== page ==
Every industry has its shining stars and bad apples. The mortgage industry is no exception. For most consumers, a mortgage will be the largest single purchase they make in their lifetime. This makes picking the right mortgage lender even more important. How do you know which companies to avoid? Look for these telltale signs.
1. Not Taking Into Account Your Ability to Pay
Your mortgage payment should be no more than 28% of your gross monthly income. It's not the mortgage company's job to create your household budget, but it should have a lot of questions regarding your finances. If it doesn't, then it is probably not a company you want to deal with.
2. Not Getting the Option to Purchase Points
A "point" or "discount point" is like prepaying your mortgage interest. Borrowers purchase points to lower the amount of interest they will pay on the loan. Your lender should give you the option to lower your interest rate through the purchase of points.
3. Excessive Loan Costs
Many of the loan costs are fixed no matter how much you borrow. For a larger mortgage, expect the closing costs of your mortgage to be between 2% and 5%. If you're borrowing less than $150,000, costs could exceed 5%. Some lenders will work costs into the loan in the form of a higher interest rate, but the lender should clearly disclose that to you. Always talk to multiple lenders about the total cost of the loan they are proposing. And if the costs are well beyond 5%, ask why before agreeing to the loan.
4. Prepayment Penalties
For certain loans, lenders can charge a penalty if you pay off your loan early. These prepayment penalties must be disclosed to you in your loan documents. If you see it, ask for a loan with limited or no prepayment penalties.
5. Brokers and Lenders Who Don’t Clearly Disclose How They Are Paid
If you're working with a mortgage broker, ask howt hey will be paid. Brokers are paid a percentage of the total loan and must disclose what they earn. Mortgage bankers, banks and direct lenders can charge extra without disclosing what they are making.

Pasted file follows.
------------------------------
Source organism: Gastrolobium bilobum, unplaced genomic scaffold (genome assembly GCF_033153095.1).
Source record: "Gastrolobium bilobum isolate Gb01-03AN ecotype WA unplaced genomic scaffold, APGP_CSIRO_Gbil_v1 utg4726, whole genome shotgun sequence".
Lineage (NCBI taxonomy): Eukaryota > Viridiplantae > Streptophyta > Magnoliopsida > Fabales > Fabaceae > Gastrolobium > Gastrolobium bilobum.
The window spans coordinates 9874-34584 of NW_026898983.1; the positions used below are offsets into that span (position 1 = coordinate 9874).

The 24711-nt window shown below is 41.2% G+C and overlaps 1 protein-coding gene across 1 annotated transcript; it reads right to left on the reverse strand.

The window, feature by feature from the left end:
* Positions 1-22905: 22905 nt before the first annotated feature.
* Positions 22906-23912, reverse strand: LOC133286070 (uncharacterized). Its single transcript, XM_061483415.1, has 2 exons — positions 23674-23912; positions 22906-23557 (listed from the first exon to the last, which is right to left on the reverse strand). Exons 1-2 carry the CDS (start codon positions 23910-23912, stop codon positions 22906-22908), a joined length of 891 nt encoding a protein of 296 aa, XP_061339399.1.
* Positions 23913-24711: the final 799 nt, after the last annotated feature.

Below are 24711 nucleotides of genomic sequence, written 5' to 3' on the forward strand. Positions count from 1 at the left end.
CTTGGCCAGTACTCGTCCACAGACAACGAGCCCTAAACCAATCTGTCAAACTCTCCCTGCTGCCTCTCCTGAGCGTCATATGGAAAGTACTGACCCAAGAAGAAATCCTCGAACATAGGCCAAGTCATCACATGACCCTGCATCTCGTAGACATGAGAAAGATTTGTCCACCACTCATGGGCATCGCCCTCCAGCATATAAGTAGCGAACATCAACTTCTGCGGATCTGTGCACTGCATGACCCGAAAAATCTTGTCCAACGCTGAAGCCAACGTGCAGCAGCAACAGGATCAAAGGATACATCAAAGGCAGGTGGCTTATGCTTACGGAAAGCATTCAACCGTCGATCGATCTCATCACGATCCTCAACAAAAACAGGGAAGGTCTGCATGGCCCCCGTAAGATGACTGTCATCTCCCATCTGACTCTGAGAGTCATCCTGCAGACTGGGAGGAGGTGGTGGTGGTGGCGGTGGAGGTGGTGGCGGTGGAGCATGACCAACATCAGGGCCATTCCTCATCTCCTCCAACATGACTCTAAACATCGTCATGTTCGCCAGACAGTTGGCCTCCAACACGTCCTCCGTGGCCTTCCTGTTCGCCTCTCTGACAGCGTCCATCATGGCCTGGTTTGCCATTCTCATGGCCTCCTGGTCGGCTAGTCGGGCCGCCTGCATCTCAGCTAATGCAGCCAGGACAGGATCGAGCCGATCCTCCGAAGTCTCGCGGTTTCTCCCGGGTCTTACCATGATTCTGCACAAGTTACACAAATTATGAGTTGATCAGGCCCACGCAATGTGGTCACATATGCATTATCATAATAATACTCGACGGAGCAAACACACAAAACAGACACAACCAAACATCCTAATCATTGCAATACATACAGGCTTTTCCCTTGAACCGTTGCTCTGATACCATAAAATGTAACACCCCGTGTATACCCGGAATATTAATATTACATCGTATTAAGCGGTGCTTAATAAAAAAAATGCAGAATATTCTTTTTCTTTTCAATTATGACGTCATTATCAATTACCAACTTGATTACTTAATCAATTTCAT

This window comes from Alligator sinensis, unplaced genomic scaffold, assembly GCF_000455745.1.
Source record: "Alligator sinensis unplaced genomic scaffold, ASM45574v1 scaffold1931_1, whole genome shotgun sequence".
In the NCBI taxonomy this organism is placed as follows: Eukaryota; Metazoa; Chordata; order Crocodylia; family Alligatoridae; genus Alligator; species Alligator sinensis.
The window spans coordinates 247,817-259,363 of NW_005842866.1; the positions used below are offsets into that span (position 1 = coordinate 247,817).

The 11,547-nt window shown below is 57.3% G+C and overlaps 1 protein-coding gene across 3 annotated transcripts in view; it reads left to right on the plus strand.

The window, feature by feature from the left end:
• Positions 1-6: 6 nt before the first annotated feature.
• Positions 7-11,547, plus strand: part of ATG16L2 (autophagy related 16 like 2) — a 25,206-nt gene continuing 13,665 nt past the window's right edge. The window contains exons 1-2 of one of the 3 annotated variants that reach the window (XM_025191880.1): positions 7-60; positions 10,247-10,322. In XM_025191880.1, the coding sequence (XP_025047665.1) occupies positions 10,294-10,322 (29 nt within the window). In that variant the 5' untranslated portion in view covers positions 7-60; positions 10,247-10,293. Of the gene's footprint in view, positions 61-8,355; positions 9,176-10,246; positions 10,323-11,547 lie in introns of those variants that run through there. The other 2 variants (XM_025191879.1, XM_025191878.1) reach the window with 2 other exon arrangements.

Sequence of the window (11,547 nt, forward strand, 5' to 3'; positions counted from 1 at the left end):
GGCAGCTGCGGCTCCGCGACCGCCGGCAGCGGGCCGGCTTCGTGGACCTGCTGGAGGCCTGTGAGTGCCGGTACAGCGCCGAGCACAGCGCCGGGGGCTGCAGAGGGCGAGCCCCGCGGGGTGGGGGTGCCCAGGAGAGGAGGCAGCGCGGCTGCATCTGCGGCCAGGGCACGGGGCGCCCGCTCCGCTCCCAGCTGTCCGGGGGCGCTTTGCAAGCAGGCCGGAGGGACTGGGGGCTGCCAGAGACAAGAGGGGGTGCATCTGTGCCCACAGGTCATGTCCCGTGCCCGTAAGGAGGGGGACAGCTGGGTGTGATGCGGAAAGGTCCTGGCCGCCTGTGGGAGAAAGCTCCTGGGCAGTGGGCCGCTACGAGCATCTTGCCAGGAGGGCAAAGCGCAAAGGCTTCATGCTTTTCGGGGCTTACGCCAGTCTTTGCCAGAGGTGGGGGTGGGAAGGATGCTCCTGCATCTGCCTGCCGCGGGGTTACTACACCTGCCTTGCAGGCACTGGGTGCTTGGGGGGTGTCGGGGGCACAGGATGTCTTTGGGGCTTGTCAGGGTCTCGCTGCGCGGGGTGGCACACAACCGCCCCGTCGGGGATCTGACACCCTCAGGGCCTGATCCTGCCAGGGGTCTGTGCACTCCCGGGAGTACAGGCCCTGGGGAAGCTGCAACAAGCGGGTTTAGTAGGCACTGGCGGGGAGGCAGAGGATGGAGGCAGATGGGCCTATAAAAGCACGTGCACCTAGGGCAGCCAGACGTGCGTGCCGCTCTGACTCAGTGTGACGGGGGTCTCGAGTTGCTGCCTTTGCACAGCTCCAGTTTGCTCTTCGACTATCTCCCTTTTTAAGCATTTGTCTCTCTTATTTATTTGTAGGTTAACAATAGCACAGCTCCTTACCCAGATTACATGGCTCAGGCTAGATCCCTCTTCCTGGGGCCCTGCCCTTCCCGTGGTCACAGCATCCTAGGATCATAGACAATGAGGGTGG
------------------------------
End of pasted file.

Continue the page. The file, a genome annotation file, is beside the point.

6. "Bad Credit Doesn’t Matter"
If you see this, don't call, don't e-mail, and don't say yes to anything if the company approaches you. These loans are probably predatory in nature and will almost certainly come with terrible terms. These types of loans normally target lower-income individuals who are more likely to have damaged credit.
7. Balloon Payments
A balloon payment is a lump sum due at the end of the loan term. Sometimes the balloon payment can be as high as the amount originally financed. Balloon payments are not allowed on homes with a qualified mortgage. Carefully evaluate if a balloon payment is right for you.
8. Income or Home Value Inflation
A lender shouldn't help you qualify for a loan by inflating your income or the value of the home. First, it's not ethical or legal and, second, you can't afford the loan anyway. If they're willing to lie for you, they're willing to lie to you. Not a company you want to do business with.
9. No Good Faith Estimate
Within three business days of receiving your mortgage application, a lender must provide a good faith estimate (GFE). The GFE provides you with basic information about the loan including estimated costs of the loan. The estimate comes on a standardized form issued by the U.S. Department of Housing and Urban Development (HUD). If it comes on any other form, or you don't receive the GFE within three days, don't use that company.
10. Fees Different From the GFE
Your good faith estimate will contain an itemized list of costs associated with the mortgage with some very exact figures. Based on certain factors, it won't necessarily remained unchanged when you receive the final mortgage paperwork to sign. Some of the fees are allowed to change by as much as 10%. Others shouldn't change at all. For more on this, read the Consumer Financial Protection Bureau's explanation of fees.
The Bottom Line
The old saying still rings true. If it sounds too good to be true, it is. Don't fall for predatory loan tactics that may put you into a loan you can't afford that has terrible terms.
Use the many websites dedicated to helping you find the right mortgage. Additionally, talk to your bank or credit union and read How To Spot A Predatory Lender and, if you're targeting one of these, 5 Reverse Mortgage Scams.